The Joy of Real Apples
I love apple butter. Raised on it in the South, I carried my love for apple butter to Oregon. It turns out that one of the great pleasures of Northwest life is not only the amazing apples we grow here, but the phenomenal apple butter we can make from those apples.
The difference? The apples here are real apples, not the pasty, mealy, tastes-like-damp-cardboard stuff you find in most supermarkets nowadays. Bite into a real apple, grown for flavor and vim, and you immediately understand why the apple is so iconic in our culture. A real apple tastes of life and heady pleasures beyond human comprehension; it tastes not only of the apple, but of the essence of sweetness, tartness, and possibility. A real apple doesn't just taste like an apple. It tastes like what an apple is.
You don't have to go far to find a good apple in Oregon. In a front yard right in my own neighborhood, I got my mitts on Gravenstein apples, an old Danish variety that some consider the best apple in the world. One day while walking our dog, Ella, we passed by a house with a sign that said "Gravenstein Apples, call XXX-XXXX".
Having just read Linda Ziedrich's blog post about Gravenstein apples, how could I pass up that opportunity?
The next day I called the number listed on the sign. It turns out the seller planted the tree when she moved into her home, in about 1977-1978. An hour later, my bicycle's cargo crate was groaning with 2 big grocery bags packed with apples. I brought home 20 pounds of Gravensteins, just begging to be made into applesauce and apple butter.
On to the Apple Butter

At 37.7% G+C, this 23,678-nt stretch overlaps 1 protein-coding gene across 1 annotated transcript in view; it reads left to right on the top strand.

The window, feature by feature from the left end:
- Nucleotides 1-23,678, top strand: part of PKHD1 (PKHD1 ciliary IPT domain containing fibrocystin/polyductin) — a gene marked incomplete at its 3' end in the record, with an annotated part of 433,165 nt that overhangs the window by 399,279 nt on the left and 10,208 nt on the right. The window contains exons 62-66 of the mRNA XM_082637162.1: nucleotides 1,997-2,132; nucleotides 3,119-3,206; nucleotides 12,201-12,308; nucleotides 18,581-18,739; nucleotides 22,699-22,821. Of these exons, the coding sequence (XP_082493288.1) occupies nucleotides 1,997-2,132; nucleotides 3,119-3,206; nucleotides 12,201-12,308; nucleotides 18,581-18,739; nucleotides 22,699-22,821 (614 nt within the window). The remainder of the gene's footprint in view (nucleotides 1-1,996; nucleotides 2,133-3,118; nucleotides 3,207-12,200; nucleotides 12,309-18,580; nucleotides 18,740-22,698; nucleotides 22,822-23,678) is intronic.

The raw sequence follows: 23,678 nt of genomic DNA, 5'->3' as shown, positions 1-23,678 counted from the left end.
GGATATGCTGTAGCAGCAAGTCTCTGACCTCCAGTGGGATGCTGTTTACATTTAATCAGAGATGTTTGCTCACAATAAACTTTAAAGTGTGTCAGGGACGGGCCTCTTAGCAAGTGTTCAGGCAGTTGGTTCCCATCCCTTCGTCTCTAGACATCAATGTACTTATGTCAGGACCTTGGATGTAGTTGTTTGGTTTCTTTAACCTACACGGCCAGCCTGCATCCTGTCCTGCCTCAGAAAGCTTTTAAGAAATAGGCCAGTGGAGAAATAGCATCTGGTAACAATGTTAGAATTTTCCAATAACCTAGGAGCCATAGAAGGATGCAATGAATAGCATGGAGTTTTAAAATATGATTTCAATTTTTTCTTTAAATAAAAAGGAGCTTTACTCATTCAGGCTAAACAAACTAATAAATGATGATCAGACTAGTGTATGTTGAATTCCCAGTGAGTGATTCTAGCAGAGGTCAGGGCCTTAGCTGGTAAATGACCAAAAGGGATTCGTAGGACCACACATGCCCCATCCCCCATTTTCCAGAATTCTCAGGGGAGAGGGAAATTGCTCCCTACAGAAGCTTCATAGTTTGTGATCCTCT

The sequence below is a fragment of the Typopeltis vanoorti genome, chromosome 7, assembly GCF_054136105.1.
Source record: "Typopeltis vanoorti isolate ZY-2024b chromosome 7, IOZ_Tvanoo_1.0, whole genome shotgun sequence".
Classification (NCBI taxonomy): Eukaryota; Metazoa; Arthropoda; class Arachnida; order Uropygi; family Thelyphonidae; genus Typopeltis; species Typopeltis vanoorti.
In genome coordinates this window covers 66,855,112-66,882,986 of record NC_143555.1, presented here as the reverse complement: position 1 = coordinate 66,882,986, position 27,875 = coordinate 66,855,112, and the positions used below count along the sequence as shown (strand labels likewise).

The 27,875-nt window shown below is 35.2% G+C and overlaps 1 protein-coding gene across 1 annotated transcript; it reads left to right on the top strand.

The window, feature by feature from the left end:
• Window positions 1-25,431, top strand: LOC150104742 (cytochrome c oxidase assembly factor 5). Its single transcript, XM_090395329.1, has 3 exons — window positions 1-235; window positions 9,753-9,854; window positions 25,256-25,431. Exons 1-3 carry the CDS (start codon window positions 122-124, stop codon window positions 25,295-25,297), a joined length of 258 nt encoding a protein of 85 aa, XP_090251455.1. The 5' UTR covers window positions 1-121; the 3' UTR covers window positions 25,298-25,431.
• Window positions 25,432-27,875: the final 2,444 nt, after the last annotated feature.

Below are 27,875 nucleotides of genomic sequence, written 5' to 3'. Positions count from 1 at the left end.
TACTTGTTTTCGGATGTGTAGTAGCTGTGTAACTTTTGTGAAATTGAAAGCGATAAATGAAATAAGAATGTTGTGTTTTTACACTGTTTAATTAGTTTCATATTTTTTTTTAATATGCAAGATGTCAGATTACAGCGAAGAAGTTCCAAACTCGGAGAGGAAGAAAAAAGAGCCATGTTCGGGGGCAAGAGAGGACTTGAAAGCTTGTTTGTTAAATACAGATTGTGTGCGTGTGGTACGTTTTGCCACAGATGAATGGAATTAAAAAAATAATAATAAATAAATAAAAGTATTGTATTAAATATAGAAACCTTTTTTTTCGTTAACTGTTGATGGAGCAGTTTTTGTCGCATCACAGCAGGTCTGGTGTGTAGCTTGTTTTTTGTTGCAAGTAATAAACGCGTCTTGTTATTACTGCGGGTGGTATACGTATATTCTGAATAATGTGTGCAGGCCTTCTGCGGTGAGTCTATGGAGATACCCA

We adapted this recipe for our 2010 apple butter making, from Linda Ziedrich's The Joy of Jams, Jellies and Other Sweet Preserves. And we have not been disappointed:
- 6 pounds cored and quartered apples, unpeeled
- Approx. 3 cups light brown sugar (next time we'll try using a little less)
- 1 Tbsp. ground cinnamon
- 1/2 tsp. ground nutmeg
- 1/2 tsp. ground allspice
- Optional: A few splashes of spiced rum (for the apple butter. Add a few more if the cook needs some too)
Chuck the apples in a stock pot with a 1/4 c. of water or cider, and cook over low to medium-low heat, covered, about 20-30 minutes, until they're soft.
Puree the apples through the coarse screen of a food mill, then add sugar and spices. Return the spiced puree to the stock pot, and cook over low heat, uncovered, till thick, about 1-1/2 to 2 hours. Stir regularly.
Prep canning jars according to manufacturer's or your canning guidebook's instructions. Fill jars with apple butter, leaving 1/4-inch headspace. Add lids and rings, process 10 minutes in a boiling-water bath. After 10 minutes, turn off heat, remove pot lid and let jars rest 5 minutes. Remove from pot, set on a towel, and leave for 24 hours.
For us, the result was 19 jars of apple butter. Real apples. Real butter. Real apple flavor.
Did I mention 19 jars? 19?
No complaints, mind — we just wound up with WAY more than expected, so there was some mad scrambling to prep more canning jars.
The flavor has been just as we'd hoped: packed with apple goodness, and just a hint of spice to enhance the flavor.
Between the recipe and Gravenstein apples, this is the best damn apple butter we've ever made. I already can't wait for next year's apple butter goodness — and to see what amazing apples are available, in the Eugene area overall, and in my own neighborhood.